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#GettingToKnow the special ops man born with mischief in his blood

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Paul Mallon is a man who feels he was always a perfect fit for Lucky Generals as it’s an agency, like him, “born with mischief in their blood.” He came to LG after working at Paddy Power, who were the agency’s first client back in 2013. Together, they hatched trailblazing creative like Rainbow Laces with Stonewall and the Museum of Mischief and they continue to push boundaries today.

This week, we caught up with Paul to discuss his current role as head of special ops at Lucky Generals and how his history as a journalist set his in good stead for a job in ad land.

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Tell us a bit about your role! Is there a “typical” day?

Last year, the agency decided to supercharge their efforts in that difficult-to-define area where social, PR, content, stunts and other tactical experiences cross, so I came on board from Paddy Power. 

The Special Ops role is about making our clients work have genuine impact in popular culture, often with non-traditional ways. So my work straddles all departments and people at the agency – all with the mission of getting exceptional, inventive work out the door for our clients.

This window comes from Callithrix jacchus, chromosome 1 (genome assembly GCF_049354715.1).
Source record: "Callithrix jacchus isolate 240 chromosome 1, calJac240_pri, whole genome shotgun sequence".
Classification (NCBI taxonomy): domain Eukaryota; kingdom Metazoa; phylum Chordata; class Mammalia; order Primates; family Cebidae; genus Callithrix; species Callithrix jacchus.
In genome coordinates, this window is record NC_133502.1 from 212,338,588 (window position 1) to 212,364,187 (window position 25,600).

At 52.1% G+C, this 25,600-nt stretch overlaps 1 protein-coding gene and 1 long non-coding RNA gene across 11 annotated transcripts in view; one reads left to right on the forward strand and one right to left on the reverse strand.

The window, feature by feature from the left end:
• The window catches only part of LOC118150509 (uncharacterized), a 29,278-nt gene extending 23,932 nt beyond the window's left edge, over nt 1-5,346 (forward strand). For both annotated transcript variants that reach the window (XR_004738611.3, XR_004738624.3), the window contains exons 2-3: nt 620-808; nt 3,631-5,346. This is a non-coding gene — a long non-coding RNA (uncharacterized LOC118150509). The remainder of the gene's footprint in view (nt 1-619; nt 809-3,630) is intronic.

It seems like people always say ‘there’s no typical day’. But really there’s a lot of typical days. You need to stay on top of everything, so I read the tabloids and broadsheets (online), listen to 5 Live for a bit, read the trade media, and I’m also usually glued to Twitter inbetween. 

After that morning burst, it’s a series of roll calls, creative sessions and planning meetings. That kind of structure, I find, helps set up the ‘controlled explosions’ we want to execute. 

What was the biggest challenge in getting to your current position?

I’m based in Dublin, but travel a lot to London. Covid has shown we can (mostly) work quite effectively from home but the hardest things have been missing the creative sparks that fly from being around other brilliant people, and managing any disagreement is much harder and slower when you’re all online or away from home.